We all know that romantic relationships can come to end, but what about friendships? As we grow older and more distant from friends we used to hold dear, is it possible to end friendships in a healthy way? Life transitions such as moves, school, career changes, new relationships, and shifts in personal values and world-views are just a few of the things that can drive a wedge between friends.
All of these shifts are natural and even to be expected, however, knowing when we should fight to preserve a friendship and when it might be best to part ways can be difficult.
Here are some tips to help you navigate the ever-changing dynamics of friendships:
Assess The Friendship
Ask yourself if this relationship is bringing you peace and joy, or if it is sucking the life out of you. Is it healthy or toxic? Take an honest account of the relationship and write a list of positives and negatives. Talk to a mentor and seek counsel. There are usually two main ways the dismantling of close friendship occurs – by naturally fizzling out, known as losing touch, or by a friendship break due to conflict.
Friendship Sabbatical vs. Friendship Breakup
Unlike romantic relationships, which often end on bad terms and where both parties rarely end up being friends, close platonic relationships have more potential to end amiably if done well. Instead of ending a friendship abruptly, give it space to breathe. Recognize that you and your friend are likely in different seasons of life or headed in different directions, and that is okay. You never know when your close friendship may rekindle.
Keep In Touch
Be grateful for this person’s presence in your life and do what you can to let them know you still think about and care for them. Send birthday cards; write the occasional email; “like” their photos and posts and aim for a yearly date. Drifting apart is often in response to geography and big life transitions such as college, marriage and having kids. If this is a friendship you still want to invest in, do your part to keep it alive.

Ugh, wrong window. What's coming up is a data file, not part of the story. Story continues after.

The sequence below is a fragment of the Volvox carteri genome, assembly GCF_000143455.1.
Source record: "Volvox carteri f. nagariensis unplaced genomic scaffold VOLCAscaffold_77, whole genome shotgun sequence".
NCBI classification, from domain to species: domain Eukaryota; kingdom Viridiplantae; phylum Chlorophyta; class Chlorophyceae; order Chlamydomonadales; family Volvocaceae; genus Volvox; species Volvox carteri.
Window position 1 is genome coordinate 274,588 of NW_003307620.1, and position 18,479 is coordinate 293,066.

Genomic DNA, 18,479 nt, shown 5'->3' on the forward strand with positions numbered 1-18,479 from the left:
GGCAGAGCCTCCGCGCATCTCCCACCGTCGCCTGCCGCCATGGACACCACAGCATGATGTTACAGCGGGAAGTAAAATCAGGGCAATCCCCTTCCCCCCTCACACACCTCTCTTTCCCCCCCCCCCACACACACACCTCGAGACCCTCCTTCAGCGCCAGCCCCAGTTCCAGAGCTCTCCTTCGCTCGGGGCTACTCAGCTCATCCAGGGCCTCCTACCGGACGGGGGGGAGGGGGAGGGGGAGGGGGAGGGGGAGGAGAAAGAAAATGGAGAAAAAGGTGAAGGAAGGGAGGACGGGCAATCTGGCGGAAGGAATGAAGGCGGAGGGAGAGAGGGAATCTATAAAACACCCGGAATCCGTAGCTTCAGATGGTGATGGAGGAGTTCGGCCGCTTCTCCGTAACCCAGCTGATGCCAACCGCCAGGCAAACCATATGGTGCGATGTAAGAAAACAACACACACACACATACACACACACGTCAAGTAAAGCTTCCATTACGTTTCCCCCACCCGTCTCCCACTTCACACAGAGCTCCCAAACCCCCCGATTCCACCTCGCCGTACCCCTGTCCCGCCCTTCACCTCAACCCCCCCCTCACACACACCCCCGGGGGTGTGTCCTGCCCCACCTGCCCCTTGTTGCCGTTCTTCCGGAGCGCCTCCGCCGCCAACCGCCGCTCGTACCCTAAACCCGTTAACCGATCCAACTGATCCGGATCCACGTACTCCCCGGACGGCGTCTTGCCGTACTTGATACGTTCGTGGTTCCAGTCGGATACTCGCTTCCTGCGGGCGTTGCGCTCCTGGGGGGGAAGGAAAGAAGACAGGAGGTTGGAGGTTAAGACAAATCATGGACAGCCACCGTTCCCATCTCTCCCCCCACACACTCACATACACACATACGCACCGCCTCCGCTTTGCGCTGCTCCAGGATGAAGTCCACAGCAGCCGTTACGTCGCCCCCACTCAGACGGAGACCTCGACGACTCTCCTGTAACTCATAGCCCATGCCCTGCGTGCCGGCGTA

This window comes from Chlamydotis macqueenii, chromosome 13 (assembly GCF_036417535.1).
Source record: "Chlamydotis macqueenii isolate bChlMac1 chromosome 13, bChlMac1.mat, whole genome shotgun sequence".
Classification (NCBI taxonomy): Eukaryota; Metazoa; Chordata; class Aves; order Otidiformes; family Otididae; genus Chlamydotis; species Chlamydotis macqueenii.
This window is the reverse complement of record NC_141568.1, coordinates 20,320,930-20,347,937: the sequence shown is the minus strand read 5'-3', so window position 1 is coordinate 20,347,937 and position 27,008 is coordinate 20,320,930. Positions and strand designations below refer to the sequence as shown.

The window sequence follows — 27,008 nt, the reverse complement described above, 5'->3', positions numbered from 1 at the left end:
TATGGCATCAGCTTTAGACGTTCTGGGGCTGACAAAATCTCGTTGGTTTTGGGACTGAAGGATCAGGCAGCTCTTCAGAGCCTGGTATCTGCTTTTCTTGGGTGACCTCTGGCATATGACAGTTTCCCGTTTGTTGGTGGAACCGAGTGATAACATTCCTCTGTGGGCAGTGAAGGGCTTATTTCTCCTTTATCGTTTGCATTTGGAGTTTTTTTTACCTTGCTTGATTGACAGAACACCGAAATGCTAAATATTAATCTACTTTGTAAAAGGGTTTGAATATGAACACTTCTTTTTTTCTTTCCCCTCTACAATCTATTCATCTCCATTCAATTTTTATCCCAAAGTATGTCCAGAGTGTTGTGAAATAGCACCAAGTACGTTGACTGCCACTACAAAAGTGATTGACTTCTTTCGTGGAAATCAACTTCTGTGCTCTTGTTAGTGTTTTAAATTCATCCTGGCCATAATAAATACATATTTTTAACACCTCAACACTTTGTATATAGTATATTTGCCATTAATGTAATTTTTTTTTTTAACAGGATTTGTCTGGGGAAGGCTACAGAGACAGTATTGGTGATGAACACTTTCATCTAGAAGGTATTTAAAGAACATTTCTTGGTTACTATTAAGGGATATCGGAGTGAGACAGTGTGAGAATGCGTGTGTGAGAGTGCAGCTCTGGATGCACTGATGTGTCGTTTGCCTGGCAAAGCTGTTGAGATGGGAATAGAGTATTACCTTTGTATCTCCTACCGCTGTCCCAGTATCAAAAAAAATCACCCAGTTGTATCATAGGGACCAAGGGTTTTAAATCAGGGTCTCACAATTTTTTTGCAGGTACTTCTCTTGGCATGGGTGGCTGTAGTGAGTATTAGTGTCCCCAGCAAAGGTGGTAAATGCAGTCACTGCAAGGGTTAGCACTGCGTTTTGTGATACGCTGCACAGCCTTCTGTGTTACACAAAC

… we are only wired for so many close, intimate relationships at any one time.
Know Your Limits
Anthropologist and psychologist Robin Dunbar came up with different numbers of people that an average human could associate with at a time. The smallest group is five people — which is your close support group consisting of friends and often, family members. From there, the next group up is the circle of fifteen — friends you can confide in about most things and turn to sympathy for. Next is fifty, and then one hundred fifty — the individuals you’d invite to a large party and the maximum number of people Dunbar believed you could have meaningful relationships with. As the number goes up, the intimacy level decreases. This is important to note because we are only wired for so many close, intimate relationships at any one time. Friendships are often cyclical and sometimes even seasonal. Be realistic and gentle with yourself; yet be faithful in the friendships before you.
Jim Rohn, motivational speaker said, “You are the average of the five people you spend the most time with.” Be intentional with who you let in your inner circle because they are the people who will shape you the most. If a friendship is no longer healthy, give yourself permission to let it go, but do so with great gentleness, compassion and care. Always aim for a friendship sabbatical rather than a breakup, give your best effort to keep in touch with friends you care about and know your limits for having meaningful relationships.
Have you worked through a changing friendship? What did you learn?